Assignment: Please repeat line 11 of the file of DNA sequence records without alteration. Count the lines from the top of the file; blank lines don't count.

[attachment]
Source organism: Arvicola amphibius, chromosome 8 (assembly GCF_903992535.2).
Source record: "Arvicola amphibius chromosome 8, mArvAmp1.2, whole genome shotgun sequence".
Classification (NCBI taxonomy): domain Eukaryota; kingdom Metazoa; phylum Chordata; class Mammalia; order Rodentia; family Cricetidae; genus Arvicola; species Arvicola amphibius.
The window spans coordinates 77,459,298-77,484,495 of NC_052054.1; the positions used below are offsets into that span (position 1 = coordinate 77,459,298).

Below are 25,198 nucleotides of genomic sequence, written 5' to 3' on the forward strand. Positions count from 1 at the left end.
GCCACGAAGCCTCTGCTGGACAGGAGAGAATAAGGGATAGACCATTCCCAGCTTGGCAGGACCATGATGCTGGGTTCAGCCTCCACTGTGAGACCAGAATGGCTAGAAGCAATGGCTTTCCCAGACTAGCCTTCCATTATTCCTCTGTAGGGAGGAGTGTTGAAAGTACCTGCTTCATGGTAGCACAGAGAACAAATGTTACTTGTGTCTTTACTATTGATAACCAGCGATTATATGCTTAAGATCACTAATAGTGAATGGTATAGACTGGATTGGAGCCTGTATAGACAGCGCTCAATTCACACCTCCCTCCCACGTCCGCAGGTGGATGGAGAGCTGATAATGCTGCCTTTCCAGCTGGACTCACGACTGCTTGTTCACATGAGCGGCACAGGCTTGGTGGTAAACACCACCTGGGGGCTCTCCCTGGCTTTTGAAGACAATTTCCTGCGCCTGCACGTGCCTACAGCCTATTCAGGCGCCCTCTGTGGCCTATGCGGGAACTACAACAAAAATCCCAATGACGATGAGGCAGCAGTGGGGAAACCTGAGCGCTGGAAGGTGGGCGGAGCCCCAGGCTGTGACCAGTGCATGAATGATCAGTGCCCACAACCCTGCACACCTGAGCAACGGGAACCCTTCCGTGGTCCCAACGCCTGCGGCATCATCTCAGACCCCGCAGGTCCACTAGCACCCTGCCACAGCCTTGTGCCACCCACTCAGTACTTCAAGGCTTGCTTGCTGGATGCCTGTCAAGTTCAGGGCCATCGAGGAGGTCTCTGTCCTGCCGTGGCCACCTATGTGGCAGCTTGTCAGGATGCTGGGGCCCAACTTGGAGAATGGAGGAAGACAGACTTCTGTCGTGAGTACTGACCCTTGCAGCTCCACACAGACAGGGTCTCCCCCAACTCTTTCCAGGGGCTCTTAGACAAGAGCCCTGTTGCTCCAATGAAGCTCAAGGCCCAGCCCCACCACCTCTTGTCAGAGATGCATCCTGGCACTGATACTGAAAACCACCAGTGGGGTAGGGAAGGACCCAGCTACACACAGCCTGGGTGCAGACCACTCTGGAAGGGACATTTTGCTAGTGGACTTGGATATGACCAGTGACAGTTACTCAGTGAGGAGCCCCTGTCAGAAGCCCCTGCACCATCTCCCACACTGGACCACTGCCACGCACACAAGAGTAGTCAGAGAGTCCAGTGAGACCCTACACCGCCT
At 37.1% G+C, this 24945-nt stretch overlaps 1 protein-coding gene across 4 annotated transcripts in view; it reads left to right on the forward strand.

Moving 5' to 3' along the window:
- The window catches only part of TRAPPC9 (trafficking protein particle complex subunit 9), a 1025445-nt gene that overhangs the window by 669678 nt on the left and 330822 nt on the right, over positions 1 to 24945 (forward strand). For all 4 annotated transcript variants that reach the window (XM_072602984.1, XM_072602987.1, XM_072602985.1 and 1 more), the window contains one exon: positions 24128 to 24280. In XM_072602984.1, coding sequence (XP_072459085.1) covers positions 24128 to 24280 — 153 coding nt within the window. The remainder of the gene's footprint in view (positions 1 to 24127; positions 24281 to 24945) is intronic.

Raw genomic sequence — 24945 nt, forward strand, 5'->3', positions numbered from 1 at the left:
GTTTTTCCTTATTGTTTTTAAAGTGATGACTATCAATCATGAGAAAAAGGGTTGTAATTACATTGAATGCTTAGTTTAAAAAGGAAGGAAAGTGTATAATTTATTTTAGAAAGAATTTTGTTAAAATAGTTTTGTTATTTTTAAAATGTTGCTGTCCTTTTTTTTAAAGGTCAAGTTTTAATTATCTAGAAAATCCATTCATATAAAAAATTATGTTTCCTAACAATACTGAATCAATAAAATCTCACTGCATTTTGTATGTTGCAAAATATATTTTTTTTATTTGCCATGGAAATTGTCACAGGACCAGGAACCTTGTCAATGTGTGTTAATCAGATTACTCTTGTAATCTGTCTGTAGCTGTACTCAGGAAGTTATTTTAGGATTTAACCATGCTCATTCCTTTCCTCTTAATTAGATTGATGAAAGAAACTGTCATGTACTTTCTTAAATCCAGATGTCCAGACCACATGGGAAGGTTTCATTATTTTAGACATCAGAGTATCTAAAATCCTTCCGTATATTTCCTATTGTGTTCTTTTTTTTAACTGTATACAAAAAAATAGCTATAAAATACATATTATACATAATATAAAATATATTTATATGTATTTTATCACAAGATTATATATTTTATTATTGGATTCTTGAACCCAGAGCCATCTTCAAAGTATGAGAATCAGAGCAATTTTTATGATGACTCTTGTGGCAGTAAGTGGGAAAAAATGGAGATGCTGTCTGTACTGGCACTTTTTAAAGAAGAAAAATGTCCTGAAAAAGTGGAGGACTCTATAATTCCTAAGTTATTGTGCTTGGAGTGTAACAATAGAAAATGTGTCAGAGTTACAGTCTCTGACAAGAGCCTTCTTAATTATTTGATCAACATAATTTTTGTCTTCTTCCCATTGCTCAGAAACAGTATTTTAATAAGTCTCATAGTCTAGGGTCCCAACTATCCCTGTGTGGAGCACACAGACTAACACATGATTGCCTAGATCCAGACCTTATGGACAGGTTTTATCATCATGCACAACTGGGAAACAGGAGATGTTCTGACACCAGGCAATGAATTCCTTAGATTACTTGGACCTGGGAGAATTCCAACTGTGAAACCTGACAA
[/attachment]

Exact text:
GTTTTTCCTTATTGTTTTTAAAGTGATGACTATCAATCATGAGAAAAAGGGTTGTAATTACATTGAATGCTTAGTTTAAAAAGGAAGGAAAGTGTATAATTTATTTTAGAAAGAATTTTGTTAAAATAGTTTTGTTATTTTTAAAATGTTGCTGTCCTTTTTTTTAAAGGTCAAGTTTTAATTATCTAGAAAATCCATTCATATAAAAAATTATGTTTCCTAACAATACTGAATCAATAAAATCTCACTGCATTTTGTATGTTGCAAAATATATTTTTTTTATTTGCCATGGAAATTGTCACAGGACCAGGAACCTTGTCAATGTGTGTTAATCAGATTACTCTTGTAATCTGTCTGTAGCTGTACTCAGGAAGTTATTTTAGGATTTAACCATGCTCATTCCTTTCCTCTTAATTAGATTGATGAAAGAAACTGTCATGTACTTTCTTAAATCCAGATGTCCAGACCACATGGGAAGGTTTCATTATTTTAGACATCAGAGTATCTAAAATCCTTCCGTATATTTCCTATTGTGTTCTTTTTTTTAACTGTATACAAAAAAATAGCTATAAAATACATATTATACATAATATAAAATATATTTATATGTATTTTATCACAAGATTATATATTTTATTATTGGATTCTTGAACCCAGAGCCATCTTCAAAGTATGAGAATCAGAGCAATTTTTATGATGACTCTTGTGGCAGTAAGTGGGAAAAAATGGAGATGCTGTCTGTACTGGCACTTTTTAAAGAAGAAAAATGTCCTGAAAAAGTGGAGGACTCTATAATTCCTAAGTTATTGTGCTTGGAGTGTAACAATAGAAAATGTGTCAGAGTTACAGTCTCTGACAAGAGCCTTCTTAATTATTTGATCAACATAATTTTTGTCTTCTTCCCATTGCTCAGAAACAGTATTTTAATAAGTCTCATAGTCTAGGGTCCCAACTATCCCTGTGTGGAGCACACAGACTAACACATGATTGCCTAGATCCAGACCTTATGGACAGGTTTTATCATCATGCACAACTGGGAAACAGGAGATGTTCTGACACCAGGCAATGAATTCCTTAGATTACTTGGACCTGGGAGAATTCCAACTGTGAAACCTGACAA